A new study finds that women were grossly underrepresented in front of and behind the screen in 2012.
Every time I look at the film listings lately my heart sinks. It’s hard out here for a woman. If you’re packing a pair of ovaries, might as well pack it in mama. There’s very little here for you.
Let’s take a look at the films currently playing at the Scotiabank Theatre – Fast and Furious 6, Star Trek, Iron Man 3D and Oblivion. All of these films star men, were made by men, and are principally about men. Not only that, but when they’re released in the theatre, they’re critiqued mainly by even more men (91 per cent of critics writing for major entertainment magazines and/or websites are of the male persuasion). These critiques are then published in magazines and aired on TV and media outlets that are also owned by almost entirely by men (women make up more than 50 per cent of the population but they hold less than seven percent of all TV and radio station licenses in the U.S.).
This is no big surprise, but things have actually gotten exponentially worse lately. The previous year was not a good one for women. In fact, 2012 was the lowest year for women in front of the camera. Behind the scenes, things were even worse. Melissa Silverstein’s recent article in Indiewire lays it out in fine print. Read and get righteously pissed off.
Writes the fine Ms. Silverstein: “In a brand new five-year study from Dr. Stacy L. Smith, Marc Choueiti, Elizabeth Scofield, & Dr. Katherine Pieper at the USC Annenberg Center, they found that ‘females are grossly underrepresented on screen in 2012 films. Out of 4,475 speaking characters onscreen, only 28.4 per cent are female.’ And it also should be no surprise that when a female is present, she is usually younger than the male character. Overall, for every single female character we see onscreen, we see 2.5 male characters. The study goes on to say that women make up only 16.7 per cent of the 1,228 directors, writers and producers across the 100 top-grossing films of 2012. Women accounted for 4.1 per cent of directors, 12.2 per cent of writers and 20 per cent of producers. The grim news is that for every woman working behind the scenes in 2012, five dudes were employed.”
That is not the only grim bit of news, but for anyone who was paying attention to the Star Trek under-panties debacle, every time a woman does show up on screen, she is there for tits and titillation, a hypersexualized cartoon designed to promote priapism.
Silverstein’s article goes on to state: “Females from 13-20 are more likely to be hypersexualized i.e. [exposing at least some skin in the breast, midriff, or high upper thigh area] than older women in all demographic groups. Teenage girls wearing sexy clothes increased 22 per cent between 2009 and 2012.”
Sometimes I find myself trolling through Netflix, watching the worst films I can find. I’m not sure exactly what is driving this behaviour. There is something pushing me on, some sort of conspiracy theory impulse, a need to look for the kernel at the dark heart of all this apparent crap and ask: “What the hell is going on exactly?”
Because the only thing worse than all the men onscreen lately are the women.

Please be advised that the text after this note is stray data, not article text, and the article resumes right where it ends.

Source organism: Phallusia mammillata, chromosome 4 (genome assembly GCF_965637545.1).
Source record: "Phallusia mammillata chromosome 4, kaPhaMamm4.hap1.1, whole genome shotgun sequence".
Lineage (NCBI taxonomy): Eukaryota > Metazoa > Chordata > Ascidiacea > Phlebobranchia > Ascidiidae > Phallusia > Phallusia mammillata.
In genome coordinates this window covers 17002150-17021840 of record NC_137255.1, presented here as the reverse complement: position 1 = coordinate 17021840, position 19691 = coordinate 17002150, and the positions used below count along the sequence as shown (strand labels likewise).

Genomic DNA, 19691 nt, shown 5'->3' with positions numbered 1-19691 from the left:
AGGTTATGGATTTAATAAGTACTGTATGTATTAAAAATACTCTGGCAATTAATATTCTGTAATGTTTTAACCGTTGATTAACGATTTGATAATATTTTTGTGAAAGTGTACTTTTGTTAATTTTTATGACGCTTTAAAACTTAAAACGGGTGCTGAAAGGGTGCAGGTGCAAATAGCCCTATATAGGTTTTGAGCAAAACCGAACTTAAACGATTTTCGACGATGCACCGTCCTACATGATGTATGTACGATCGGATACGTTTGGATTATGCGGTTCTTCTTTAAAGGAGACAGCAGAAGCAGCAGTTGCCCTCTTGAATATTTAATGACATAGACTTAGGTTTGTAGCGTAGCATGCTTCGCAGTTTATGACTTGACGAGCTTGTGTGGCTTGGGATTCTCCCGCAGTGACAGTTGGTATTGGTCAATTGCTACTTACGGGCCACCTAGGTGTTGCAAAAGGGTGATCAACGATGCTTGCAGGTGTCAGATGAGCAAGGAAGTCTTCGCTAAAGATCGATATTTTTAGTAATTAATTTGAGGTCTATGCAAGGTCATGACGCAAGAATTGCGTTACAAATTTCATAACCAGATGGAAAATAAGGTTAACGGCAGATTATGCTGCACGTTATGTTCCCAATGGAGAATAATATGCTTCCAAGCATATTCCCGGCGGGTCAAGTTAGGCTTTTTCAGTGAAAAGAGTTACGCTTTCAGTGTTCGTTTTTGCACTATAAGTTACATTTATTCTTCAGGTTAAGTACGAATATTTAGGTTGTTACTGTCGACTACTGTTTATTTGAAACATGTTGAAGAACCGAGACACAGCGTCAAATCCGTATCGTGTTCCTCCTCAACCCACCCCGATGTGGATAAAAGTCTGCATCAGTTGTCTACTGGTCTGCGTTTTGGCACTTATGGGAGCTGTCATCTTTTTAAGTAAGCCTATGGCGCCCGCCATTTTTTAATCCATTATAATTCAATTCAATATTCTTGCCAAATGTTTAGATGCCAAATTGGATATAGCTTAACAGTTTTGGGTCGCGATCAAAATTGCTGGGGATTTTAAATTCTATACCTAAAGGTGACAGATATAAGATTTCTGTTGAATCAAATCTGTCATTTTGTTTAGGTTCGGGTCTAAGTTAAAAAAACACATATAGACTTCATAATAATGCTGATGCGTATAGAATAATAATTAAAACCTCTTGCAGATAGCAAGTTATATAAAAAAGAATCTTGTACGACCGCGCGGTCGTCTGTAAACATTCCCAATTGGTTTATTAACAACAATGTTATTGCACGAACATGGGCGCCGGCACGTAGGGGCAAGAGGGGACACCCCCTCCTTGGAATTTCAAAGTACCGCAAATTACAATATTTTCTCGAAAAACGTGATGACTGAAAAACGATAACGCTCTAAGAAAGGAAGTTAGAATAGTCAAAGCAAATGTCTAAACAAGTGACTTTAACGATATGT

Watching some Adam Sandler monstrosity the other day, I found myself whispering in awe, “This is so bad.” It’s not simply that there are so many awful, terrible pieces of junk — mainstream film has always made heaps of crap, that’s no big surprise to anyone — but it feels like there is something far more insidious at work.
Let’s take the film Grownups for example. The plot, if you will, consists of a group of childhood friends returning to the site of their youth to recapture something of that gilded past. The original film starred Adam Sandler, Chris Rock, Kevin James, David Spade and Rob Schneider. The sequel, soon to be released this July, reunites the same cast. I expect men in such films to act like tools, but it is the women that gave me pause. These are actresses (Maya Rudolph, Salma Hayek and Maria Bello) who are not without talent or ability. But each of these women are reduced to little more than a frown line, followed by an indulgent chuckle and a sigh: “Boys will be boys.” I don’t even know what to make of this, except that the women will apparently accept the thinnest gruel on the ground. It’s work, after all. But lord almighty… this shit is humiliating.
If you were a young and impressionable lass, you might well believe that women were largely simpering nits, who summon up just enough pluck to nab a bozo to marry and then lapse back into wallpaper mode, pretty, vapid, not overly distracting. I exaggerate a little, maybe, not terribly much.
When exactly did films turn female characters into someone you would never even want to know? Certainly, there are some exceptions, but they don’t disprove the rule. For every woman in a starring role, whether she is a sex-slayer-bitch-goddess or marriage-obsessed-wiener with only china patterns and bouquet arrangements on her twee little mind, there are apparently five men. This is not to say that men also aren’t subjected to lockstep patterns of rigid penises, but as least they get to have more fun along the way, blowing shit up, shooting things, racing around in souped-up muscle pants and starships.
I like the men-folk well enough. They’re lots of fun and the more useful ones can unblock your sink and help set up your DVD player. But too much of anything is never a good thing. This is especially true when it comes to men onscreen.